Ever wonder why some salespeople are more effective than others? In his book Emotional Intelligence: Why It Can Matter More Than IQ (Bantam Books), Daniel Goleman tells a story illustrating how simply and subtly emotions and feelings pass from one person to another.
I'll put his story in my own words: Two people, one highly expressive and the other somewhat deadpan, were placed in a room at separate desks.
They each were given a mood checklist and asked to complete the questionnaire about their moods at the moment. They were observed to be silent during and after the test. The tests were retrieved, and then each immediately was given the same test again. The results of the second test showed that the more passive person had adapted the mood of the highly expressive person to some degree.
A sale is a transfer of feelings. The salesperson successfully transfers certain feelings to the prospect, who is converted into a client when the transfer is completed. It is difficult for most of us to transfer feelings we don't own. Feelings transferred in the sale process include:
Professionalism: The transfer of professionalism begins with the first contact between the prospect and the salesperson, most often on the telephone. The longer the prospect stays on the phone, the greater the chances of a sale.
Using a lead form composed of carefully crafted questions during this first call helps to gather information about whether the caller is qualified to do business with us, while it also exhibits the breadth of our knowledge. Later, professionalism is enhanced by physical appearance such as dress, punctuality, etc.
Value: Value is belief in the price. The salesperson who arrives at a price by something less than a scientifically determined, verifiable estimating system likely doesn't own the feeling of value. Because this salesperson has difficulty transferring a feeling he or she doesn't own, the job seldom is sold at the asking price.
Enthusiasm: Sometimes a prospect catches our enthusiasm simply because of the way emotions pass from one who is more expressive to one who is more passive.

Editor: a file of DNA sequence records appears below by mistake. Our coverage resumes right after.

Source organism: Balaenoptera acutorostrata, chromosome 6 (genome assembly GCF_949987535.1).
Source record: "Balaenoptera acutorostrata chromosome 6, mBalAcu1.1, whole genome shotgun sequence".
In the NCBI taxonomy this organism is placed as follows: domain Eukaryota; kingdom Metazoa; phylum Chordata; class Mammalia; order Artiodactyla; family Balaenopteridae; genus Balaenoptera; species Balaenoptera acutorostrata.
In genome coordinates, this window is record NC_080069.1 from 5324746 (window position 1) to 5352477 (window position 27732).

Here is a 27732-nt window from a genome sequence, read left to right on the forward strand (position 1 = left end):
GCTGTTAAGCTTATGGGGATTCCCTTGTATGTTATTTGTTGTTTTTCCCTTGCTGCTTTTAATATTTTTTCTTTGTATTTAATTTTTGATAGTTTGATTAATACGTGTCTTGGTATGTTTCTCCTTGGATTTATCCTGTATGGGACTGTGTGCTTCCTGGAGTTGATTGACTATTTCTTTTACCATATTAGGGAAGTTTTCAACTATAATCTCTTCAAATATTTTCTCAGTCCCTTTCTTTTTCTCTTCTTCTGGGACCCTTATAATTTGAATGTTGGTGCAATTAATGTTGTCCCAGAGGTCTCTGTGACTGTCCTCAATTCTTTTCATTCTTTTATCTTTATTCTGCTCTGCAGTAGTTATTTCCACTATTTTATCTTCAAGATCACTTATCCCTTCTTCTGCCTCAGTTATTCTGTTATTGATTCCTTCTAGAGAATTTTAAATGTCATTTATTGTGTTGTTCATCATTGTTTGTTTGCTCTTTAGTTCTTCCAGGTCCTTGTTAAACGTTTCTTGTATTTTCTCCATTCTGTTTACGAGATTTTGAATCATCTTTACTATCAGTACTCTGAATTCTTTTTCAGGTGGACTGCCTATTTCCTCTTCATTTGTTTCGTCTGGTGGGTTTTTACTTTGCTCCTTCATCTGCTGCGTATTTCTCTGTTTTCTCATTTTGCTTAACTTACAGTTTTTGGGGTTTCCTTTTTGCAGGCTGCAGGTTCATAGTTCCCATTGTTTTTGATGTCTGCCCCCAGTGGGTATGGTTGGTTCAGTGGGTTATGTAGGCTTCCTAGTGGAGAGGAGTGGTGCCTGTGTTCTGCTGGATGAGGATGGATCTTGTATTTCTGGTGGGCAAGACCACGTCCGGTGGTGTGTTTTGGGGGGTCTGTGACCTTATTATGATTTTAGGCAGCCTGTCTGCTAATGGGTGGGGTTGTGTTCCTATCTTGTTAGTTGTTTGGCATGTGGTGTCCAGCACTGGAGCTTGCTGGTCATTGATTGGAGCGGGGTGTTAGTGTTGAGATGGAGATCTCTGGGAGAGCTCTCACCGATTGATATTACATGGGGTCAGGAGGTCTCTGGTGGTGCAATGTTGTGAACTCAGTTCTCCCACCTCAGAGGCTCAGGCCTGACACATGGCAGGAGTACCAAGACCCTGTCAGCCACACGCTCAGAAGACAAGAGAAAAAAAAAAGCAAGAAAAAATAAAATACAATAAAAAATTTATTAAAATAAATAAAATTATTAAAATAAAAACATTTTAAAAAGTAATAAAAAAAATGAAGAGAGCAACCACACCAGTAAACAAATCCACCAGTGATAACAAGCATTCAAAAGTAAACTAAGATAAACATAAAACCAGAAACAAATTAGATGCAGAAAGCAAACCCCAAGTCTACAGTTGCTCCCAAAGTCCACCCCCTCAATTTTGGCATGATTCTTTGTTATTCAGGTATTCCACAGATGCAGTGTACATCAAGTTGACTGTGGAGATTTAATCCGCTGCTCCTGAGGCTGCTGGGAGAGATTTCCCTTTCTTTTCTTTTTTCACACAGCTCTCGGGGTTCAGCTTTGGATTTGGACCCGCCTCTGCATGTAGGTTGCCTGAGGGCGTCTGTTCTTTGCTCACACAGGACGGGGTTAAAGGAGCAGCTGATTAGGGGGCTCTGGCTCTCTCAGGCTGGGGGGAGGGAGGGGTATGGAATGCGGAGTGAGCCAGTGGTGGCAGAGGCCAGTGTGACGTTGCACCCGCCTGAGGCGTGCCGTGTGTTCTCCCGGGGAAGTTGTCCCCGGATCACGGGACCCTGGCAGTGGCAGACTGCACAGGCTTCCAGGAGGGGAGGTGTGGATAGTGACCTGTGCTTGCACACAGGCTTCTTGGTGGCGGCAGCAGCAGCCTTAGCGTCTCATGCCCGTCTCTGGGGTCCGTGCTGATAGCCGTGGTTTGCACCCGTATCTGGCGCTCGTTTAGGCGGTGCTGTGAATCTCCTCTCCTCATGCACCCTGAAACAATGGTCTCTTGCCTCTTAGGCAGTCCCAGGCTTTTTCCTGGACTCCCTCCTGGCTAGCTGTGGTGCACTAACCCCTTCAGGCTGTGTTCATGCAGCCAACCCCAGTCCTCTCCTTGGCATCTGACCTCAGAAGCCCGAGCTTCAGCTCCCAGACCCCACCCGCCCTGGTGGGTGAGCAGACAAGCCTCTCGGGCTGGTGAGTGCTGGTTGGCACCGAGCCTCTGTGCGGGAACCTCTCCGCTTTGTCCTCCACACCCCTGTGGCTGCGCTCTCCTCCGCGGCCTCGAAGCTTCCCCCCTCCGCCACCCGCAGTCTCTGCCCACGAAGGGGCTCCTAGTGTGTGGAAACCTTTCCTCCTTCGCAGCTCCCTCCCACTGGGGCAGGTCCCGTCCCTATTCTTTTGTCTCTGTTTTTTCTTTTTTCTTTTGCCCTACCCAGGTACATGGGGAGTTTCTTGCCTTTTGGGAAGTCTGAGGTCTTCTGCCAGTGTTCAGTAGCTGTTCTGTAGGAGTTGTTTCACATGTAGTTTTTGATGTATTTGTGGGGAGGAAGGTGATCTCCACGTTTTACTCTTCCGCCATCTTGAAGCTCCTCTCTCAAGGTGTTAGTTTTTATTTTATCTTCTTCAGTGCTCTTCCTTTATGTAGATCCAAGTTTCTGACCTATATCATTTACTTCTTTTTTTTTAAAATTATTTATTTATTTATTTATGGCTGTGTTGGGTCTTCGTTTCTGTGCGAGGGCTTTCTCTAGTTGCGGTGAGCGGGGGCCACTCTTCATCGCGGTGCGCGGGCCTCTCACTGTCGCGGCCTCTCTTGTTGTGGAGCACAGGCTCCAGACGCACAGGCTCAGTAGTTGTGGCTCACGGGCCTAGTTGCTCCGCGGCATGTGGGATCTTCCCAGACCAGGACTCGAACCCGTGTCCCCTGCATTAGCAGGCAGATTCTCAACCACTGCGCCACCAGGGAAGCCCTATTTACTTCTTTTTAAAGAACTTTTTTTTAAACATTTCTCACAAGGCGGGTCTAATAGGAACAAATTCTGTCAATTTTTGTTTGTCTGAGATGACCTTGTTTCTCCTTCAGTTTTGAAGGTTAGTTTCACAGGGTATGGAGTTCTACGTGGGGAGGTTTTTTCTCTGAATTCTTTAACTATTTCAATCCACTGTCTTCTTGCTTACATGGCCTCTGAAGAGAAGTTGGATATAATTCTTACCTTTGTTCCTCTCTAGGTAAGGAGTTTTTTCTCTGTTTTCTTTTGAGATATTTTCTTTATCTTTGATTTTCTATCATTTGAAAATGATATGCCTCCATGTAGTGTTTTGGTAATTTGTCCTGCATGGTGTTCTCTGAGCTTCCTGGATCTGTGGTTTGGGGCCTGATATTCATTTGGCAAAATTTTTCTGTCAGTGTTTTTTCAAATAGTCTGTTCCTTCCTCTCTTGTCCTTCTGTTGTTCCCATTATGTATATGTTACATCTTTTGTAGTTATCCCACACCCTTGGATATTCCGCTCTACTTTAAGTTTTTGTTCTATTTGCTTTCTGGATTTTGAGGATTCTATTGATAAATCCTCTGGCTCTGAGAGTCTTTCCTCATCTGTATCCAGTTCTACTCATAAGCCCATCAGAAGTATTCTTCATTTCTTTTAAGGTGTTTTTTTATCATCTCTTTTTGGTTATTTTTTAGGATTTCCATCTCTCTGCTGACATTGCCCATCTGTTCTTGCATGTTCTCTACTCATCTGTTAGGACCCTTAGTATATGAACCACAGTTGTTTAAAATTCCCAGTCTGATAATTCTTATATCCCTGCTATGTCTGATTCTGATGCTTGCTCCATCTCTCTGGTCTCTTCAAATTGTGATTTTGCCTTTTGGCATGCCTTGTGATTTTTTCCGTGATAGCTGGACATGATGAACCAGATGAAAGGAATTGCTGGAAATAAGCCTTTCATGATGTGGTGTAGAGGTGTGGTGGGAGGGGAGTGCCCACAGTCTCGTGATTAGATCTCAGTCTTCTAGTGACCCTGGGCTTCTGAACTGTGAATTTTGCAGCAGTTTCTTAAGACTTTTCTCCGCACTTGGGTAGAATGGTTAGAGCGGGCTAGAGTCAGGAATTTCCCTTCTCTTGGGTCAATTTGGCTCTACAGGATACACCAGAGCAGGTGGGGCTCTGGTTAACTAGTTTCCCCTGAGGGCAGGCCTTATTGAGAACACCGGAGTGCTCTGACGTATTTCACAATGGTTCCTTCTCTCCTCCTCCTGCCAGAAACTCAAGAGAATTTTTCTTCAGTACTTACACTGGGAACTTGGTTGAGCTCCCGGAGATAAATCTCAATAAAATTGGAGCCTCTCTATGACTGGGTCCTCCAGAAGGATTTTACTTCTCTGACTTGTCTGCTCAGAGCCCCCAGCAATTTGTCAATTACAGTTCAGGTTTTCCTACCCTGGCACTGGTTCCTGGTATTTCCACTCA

Confidence: Confidence is a combination of knowledge and experience. This explains why we generally get better at sales with more training, background and experience. Visit trade shows to rub shoulders with others who are successful. Observe and repeat what makes others successful when appropriate.
How often have we heard our customers say, "We just felt better about you" or "We just felt you would do a better job?" When prospects use feel or felt, they often precede these words with just, as if to downplay the importance of feelings in making their buying decisions. In fact, feelings might act like a mental scorecard, often running subconsciously in prospects' minds. Based on this mental scorecard, prospects make buying decisions.
How many times have you spent more than you budgeted for on a purchase simply because you "felt right" about it? Studies show that even mild mood changes can affect thinking. People in good moods have an outlook that leads them to be more expansive and positive in their thinking.
Getting the customer to feel right is a valuable selling objective, so be a good guest. Don't block the driveway or alley when parking. Wipe your feet or slip off your overshoes at the door when the weather is damp. Sit with the prospect(s) at the kitchen table so you can observe body movements while you build a rapport by talking about something you might have in common: children, travel photos on a wall, etc. Your first visit to the house is like your first date; it's always easier to talk about something you have in common.
Knowing that the sales process leans so heavily on feelings, it is only natural that a successful salesperson needs to be able to judge feelings well. Empathy is the ability to know how another feels. Using expressiveness to influence prospects, salespeople must rely on empathy to read the prospects' reactions accurately. Successful salespeople don't just happen; they continuously expose themselves to new information and training. This effort is worthwhile because without sales, a terrible thing happens: nothing.